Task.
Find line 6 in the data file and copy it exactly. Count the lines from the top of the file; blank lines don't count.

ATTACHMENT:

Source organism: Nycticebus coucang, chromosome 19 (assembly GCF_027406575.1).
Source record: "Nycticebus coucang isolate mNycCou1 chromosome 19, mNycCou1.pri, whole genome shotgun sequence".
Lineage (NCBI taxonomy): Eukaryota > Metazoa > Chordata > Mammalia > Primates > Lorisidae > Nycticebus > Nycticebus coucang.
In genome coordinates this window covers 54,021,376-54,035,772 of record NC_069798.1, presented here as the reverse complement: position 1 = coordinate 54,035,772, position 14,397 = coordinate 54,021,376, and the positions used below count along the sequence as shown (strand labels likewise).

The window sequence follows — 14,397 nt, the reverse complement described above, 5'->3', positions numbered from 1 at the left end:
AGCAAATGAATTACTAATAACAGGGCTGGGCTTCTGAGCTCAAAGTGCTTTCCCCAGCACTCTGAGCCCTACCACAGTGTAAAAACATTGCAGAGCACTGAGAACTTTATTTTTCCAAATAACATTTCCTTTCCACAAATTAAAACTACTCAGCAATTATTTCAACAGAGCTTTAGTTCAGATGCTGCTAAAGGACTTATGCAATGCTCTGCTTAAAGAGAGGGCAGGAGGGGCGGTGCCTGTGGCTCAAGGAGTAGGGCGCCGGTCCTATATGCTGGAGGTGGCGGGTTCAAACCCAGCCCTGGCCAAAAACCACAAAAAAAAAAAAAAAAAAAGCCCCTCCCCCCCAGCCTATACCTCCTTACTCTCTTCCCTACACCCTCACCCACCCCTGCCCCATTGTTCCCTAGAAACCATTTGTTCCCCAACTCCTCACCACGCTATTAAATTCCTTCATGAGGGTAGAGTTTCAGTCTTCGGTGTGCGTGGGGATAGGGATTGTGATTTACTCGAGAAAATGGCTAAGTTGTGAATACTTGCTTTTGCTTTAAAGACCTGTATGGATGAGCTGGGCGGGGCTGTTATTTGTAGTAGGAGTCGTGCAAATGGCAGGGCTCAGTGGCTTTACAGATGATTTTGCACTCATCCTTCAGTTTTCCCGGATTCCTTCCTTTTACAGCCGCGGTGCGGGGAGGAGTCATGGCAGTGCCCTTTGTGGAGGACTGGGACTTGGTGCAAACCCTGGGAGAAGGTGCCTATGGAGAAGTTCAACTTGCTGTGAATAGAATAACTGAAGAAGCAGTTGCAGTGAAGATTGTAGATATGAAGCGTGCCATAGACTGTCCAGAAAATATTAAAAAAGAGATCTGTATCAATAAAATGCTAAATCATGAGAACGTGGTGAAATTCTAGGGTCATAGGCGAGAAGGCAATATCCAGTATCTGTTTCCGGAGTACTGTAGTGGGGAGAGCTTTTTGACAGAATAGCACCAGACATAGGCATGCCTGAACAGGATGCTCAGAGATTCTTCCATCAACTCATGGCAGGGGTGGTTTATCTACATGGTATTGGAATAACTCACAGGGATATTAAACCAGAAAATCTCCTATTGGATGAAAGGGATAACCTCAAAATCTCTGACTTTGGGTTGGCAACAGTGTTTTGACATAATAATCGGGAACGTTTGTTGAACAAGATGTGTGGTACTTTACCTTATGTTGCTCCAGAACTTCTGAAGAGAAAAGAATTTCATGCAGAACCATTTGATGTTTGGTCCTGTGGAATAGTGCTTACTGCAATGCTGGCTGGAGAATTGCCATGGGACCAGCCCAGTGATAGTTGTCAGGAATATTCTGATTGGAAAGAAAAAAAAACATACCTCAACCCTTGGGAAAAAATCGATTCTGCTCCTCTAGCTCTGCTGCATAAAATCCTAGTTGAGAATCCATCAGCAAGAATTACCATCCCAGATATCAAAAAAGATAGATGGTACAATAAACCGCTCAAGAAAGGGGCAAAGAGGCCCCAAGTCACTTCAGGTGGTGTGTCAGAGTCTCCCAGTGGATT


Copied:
AGCAAATGAATTACTAATAACAGGGCTGGGCTTCTGAGCTCAAAGTGCTTTCCCCAGCACTCTGAGCCCTACCACAGTGTAAAAACATTGCAGAGCACTGAGAACTTTATTTTTCCAAATAACATTTCCTTTCCACAAATTAAAACTACTCAGCAATTATTTCAACAGAGCTTTAGTTCAGATGCTGCTAAAGGACTTATGCAATGCTCTGCTTAAAGAGAGGGCAGGAGGGGCGGTGCCTGTGGCTCAAGGAGTAGGGCGCCGGTCCTATATGCTGGAGGTGGCGGGTTCAAACCCAGCCCTGGCCAAAAACCACAAAAAAAAAAAAAAAAAAAGCCCCTCCCCCCCAGCCTATACCTCCTTACTCTCTTCCCTACACCCTCACCCACCCCTGCCCCATTGTTCCCTAGAAACCATTTGTTCCCCAACTCCTCACCACGCTATTAAATTCCTTCATGAGGGTAGAGTTTCAGTCTTCGGTGTGCGTGGGGATAGGGATTGTGATTTACTCGAGAAAATGGCTAAGTTGTGAATACTTGCTTTTGCTTTAAAGACCTGTATGGATGAGCTGGGCGGGGCTGTTATTTGTAGTAGGAGTCGTGCAAATGGCAGGGCTCAGTGGCTTTACAGATGATTTTGCACTCATCCTTCAGTTTTCCCGGATTCCTTCCTTTTACAGCCGCGGTGCGGGGAGGAGTCATGGCAGTGCCCTTTGTGGAGGACTGGGACTTGGTGCAAACCCTGGGAGAAGGTGCCTATGGAGAAGTTCAACTTGCTGTGAATAGAATAACTGAAGAAGCAGTTGCAGTGAAGATTGTAGATATGAAGCGTGCCATAGACTGTCCAGAAAATATTAAAAAAGAGATCTGTATCAATAAAATGCTAAATCATGAGAACGTGGTGAAATTCTAGGGTCATAGGCGAGAAGGCAATATCCAGTATCTGTTTCCGGAGTACTGTAGTGGGGAGAGCTTTTTGACAGAATAGCACCAGACATAGGCATGCCTGAACAGGATGCTCAGAGATTCTTCCATCAACTCATGGCAGGGGTGGTTTATCTACATGGTATTGGAATAACTCACAGGGATATTAAACCAGAAAATCTCCTATTGGATGAAAGGGATAACCTCAAAATCTCTGACTTTGGGTTGGCAACAGTGTTTTGACATAATAATCGGGAACGTTTGTTGAACAAGATGTGTGGTACTTTACCTTATGTTGCTCCAGAACTTCTGAAGAGAAAAGAATTTCATGCAGAACCATTTGATGTTTGGTCCTGTGGAATAGTGCTTACTGCAATGCTGGCTGGAGAATTGCCATGGGACCAGCCCAGTGATAGTTGTCAGGAATATTCTGATTGGAAAGAAAAAAAAACATACCTCAACCCTTGGGAAAAAATCGATTCTGCTCCTCTAGCTCTGCTGCATAAAATCCTAGTTGAGAATCCATCAGCAAGAATTACCATCCCAGATATCAAAAAAGATAGATGGTACAATAAACCGCTCAAGAAAGGGGCAAAGAGGCCCCAAGTCACTTCAGGTGGTGTGTCAGAGTCTCCCAGTGGATT